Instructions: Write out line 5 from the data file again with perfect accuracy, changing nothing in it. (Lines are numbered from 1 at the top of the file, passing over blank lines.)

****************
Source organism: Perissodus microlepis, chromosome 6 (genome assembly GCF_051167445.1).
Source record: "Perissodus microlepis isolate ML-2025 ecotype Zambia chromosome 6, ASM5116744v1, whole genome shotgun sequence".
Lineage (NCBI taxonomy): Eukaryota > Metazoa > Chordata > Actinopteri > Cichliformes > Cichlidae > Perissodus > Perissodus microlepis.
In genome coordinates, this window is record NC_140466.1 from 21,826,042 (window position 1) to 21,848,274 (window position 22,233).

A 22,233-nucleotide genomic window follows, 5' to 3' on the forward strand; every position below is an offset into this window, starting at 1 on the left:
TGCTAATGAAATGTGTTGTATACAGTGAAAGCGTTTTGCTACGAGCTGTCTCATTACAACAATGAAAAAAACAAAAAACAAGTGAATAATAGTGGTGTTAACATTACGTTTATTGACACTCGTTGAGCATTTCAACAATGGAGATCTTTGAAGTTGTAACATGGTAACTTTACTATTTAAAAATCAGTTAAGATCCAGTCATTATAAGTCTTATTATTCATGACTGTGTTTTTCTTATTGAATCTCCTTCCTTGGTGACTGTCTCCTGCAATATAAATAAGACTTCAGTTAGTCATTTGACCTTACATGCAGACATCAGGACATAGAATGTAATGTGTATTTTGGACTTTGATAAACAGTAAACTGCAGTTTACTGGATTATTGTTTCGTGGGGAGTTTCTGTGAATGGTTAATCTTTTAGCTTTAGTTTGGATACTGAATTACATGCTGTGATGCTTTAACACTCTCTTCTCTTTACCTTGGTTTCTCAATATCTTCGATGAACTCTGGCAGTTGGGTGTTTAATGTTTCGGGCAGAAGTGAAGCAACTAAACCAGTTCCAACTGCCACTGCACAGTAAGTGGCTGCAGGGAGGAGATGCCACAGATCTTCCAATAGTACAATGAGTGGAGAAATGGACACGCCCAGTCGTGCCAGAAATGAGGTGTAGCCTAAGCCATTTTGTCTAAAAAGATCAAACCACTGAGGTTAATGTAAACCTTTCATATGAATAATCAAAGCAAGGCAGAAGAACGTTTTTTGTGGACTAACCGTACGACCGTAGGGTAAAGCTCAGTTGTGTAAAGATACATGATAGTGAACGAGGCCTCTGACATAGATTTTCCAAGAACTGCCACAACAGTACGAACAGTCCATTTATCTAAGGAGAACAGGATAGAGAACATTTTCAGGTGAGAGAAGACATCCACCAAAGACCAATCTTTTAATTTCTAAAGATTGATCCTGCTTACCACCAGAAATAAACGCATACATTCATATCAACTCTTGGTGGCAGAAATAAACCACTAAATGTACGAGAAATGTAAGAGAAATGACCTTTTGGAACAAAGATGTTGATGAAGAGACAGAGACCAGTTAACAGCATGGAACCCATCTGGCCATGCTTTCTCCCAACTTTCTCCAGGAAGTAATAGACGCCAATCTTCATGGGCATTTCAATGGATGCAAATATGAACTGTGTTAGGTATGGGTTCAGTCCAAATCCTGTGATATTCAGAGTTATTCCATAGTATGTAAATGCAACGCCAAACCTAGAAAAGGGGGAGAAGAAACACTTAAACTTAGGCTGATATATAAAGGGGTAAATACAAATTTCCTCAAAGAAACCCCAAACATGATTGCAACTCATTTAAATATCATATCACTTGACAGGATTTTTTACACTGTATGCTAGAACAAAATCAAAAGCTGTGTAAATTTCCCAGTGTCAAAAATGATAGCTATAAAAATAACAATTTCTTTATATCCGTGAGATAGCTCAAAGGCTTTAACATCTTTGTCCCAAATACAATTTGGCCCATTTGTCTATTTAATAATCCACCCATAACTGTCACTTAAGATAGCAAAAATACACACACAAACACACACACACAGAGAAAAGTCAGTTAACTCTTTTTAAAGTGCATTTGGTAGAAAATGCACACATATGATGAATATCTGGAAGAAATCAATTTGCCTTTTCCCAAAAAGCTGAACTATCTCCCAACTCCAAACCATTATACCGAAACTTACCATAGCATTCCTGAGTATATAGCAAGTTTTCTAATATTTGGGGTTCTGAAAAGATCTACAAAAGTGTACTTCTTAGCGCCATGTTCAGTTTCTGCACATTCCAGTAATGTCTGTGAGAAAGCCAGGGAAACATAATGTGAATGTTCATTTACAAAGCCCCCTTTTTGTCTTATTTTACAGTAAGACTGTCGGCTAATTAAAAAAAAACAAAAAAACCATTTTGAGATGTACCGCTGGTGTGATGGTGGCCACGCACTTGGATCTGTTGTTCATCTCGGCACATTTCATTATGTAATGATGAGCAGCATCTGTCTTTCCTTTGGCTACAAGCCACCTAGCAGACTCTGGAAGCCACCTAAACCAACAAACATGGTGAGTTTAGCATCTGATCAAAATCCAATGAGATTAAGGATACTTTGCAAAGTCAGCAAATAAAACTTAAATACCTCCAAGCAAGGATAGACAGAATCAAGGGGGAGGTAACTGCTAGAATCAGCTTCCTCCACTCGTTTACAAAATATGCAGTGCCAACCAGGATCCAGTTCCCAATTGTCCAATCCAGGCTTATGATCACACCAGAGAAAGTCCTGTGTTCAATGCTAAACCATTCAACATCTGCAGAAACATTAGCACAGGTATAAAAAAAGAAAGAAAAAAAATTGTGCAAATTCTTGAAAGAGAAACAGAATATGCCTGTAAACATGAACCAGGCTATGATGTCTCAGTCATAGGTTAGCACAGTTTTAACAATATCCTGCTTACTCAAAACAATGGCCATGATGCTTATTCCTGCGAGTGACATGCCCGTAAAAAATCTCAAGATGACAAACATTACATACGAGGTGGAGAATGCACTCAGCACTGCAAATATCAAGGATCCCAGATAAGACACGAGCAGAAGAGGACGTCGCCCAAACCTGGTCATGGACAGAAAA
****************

A 22,233-nucleotide genomic window follows, 5' to 3' on the forward strand; every position below is an offset into this window, starting at 1 on the left: